Friday, May 25, 2012
A golden Opportunity
With its now defunct sister rover, Spirit, Opportunity bounced down on the Martian surface (on opposite sides of the planet) in January 2004. The goal before landing was for each rover to travel about 1 kilometer. Opportunity has now cruised around for more than 34 kilometers, doing geology as it goes and beaming photos back to Earth. It is about the size of a dining room table.
We have lived with space exploration for so long that we tend to take this stuff for granted. Which is why I pinch myself now and then and remind myself just what a spectacular accomplishment this is.
Imagine the Earth as a grape and Mars as a cranberry. At their closest (both planets lined up on one side of the Sun) they are about as far apart as the length of a football field. But of course they are not always so close together; the planets orbit the Sun at different speeds. Opportunity's long journey looping out to the Red Planet took half a year. And landed on a dime.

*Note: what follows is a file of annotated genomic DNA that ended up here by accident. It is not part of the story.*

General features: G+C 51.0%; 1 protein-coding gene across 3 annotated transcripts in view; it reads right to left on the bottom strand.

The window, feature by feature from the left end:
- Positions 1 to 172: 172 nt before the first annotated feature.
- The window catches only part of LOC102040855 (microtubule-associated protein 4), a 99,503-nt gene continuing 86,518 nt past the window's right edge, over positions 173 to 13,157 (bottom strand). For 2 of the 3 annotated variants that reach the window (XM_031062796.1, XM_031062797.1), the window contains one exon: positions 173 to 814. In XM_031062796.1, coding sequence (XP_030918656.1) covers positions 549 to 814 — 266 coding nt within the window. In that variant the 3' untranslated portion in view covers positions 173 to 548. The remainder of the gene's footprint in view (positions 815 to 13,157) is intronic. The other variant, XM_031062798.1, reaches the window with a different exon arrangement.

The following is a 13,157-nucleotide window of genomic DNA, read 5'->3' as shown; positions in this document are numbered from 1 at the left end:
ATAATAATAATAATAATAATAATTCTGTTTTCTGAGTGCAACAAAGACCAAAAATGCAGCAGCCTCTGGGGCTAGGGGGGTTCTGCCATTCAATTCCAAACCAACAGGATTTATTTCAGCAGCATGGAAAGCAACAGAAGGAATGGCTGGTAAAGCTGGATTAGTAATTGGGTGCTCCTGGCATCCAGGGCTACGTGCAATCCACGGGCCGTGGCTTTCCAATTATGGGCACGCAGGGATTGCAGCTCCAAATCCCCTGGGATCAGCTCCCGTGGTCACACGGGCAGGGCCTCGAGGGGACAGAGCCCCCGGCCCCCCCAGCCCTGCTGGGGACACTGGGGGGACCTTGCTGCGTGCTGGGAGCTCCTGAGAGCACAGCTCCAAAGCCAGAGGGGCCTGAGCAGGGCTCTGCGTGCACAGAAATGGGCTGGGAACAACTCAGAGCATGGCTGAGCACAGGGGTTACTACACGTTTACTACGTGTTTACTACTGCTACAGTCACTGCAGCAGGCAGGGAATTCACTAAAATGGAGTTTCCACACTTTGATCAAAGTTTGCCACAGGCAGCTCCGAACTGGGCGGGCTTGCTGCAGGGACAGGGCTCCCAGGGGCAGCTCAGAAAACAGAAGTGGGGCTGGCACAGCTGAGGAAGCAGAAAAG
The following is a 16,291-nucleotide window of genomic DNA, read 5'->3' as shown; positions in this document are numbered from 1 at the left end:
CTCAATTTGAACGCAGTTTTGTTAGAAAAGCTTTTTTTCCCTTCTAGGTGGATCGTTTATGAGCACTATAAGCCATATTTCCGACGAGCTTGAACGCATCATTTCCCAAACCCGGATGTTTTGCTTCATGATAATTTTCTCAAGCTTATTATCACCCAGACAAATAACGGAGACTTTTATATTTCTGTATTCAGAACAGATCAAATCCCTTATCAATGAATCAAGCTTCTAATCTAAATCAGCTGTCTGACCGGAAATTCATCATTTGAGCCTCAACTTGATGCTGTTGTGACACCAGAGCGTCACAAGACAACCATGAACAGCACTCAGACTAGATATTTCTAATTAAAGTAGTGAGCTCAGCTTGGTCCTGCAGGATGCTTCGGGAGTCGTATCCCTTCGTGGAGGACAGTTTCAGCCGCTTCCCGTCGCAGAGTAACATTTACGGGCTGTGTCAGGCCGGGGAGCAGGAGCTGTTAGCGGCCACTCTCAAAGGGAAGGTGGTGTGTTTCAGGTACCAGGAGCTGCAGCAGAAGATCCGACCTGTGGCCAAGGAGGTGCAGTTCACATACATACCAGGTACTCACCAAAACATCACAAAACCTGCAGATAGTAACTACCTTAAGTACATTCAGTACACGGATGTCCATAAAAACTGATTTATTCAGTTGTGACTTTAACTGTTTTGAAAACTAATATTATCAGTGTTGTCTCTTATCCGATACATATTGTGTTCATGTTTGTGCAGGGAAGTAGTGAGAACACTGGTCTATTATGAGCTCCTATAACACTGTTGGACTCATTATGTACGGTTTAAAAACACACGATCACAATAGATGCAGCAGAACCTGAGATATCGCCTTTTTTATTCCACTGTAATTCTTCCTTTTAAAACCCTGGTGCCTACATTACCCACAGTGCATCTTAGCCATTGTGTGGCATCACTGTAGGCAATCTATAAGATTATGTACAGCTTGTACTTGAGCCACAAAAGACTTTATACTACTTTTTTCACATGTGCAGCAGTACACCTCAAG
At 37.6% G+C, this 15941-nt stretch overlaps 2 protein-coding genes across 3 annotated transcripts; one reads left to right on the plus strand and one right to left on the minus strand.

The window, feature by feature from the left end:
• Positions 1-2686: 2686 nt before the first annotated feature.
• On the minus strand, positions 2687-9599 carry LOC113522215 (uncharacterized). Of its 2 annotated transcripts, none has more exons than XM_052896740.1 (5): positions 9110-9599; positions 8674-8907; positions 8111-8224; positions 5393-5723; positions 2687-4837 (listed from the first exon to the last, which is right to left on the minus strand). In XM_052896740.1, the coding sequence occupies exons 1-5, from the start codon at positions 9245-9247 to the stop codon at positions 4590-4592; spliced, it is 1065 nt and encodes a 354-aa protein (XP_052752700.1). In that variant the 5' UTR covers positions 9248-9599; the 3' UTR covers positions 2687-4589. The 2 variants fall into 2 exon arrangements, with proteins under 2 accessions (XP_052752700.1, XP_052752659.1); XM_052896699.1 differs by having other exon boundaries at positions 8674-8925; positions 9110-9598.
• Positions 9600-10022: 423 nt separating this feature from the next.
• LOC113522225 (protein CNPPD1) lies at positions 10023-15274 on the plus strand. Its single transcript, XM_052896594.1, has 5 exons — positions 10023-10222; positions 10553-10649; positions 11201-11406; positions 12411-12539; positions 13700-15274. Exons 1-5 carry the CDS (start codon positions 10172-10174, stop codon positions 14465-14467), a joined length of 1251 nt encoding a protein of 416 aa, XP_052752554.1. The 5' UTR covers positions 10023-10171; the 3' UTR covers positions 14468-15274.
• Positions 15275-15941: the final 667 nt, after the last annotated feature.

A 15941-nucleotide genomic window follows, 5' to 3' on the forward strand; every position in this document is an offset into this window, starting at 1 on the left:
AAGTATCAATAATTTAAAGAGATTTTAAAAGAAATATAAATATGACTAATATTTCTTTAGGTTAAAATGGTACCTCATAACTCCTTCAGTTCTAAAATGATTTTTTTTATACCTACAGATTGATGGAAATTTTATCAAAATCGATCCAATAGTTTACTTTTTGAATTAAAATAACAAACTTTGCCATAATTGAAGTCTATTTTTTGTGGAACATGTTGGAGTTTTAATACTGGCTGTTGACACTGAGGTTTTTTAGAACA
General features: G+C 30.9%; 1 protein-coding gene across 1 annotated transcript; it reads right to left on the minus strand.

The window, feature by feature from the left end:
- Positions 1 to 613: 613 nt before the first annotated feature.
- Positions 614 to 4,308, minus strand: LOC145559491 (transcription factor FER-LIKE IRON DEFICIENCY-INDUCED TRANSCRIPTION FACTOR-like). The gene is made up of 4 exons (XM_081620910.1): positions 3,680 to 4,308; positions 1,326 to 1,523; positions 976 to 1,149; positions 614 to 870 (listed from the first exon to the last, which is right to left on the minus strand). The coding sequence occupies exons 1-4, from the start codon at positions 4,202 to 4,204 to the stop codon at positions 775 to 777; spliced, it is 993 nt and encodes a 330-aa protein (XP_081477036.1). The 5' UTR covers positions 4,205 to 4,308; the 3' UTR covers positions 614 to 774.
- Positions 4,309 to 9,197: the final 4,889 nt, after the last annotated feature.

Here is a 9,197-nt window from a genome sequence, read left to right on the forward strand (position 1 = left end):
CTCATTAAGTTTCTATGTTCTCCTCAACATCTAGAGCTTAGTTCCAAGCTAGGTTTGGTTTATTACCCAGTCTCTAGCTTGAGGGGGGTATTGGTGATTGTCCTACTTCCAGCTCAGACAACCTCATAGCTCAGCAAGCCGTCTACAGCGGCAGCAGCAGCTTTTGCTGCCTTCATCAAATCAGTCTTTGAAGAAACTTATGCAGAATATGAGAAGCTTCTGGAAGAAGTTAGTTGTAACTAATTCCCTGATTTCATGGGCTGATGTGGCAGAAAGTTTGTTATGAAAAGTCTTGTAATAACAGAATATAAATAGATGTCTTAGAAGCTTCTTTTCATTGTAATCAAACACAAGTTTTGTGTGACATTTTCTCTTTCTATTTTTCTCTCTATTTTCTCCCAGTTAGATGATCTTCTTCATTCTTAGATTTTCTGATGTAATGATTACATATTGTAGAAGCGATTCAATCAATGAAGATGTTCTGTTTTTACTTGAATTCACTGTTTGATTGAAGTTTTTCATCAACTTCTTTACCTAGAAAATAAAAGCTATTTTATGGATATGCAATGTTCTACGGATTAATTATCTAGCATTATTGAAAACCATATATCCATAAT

We all remember when the rover got stuck in Martian sand, and had to painstakingly claw its way out. We held our breath, and crossed our finger for its chances. The little engine that could, could.
All those marvelous pictures of Martian landscapes, and close-ups of Martian rocks. And the folks at NASA nursing their child along, whispering in its ear across tens of millions of miles -- when to stop, when to go, when to do a bit of science.
Breathtaking stuff, this. Go Opportunity. Go.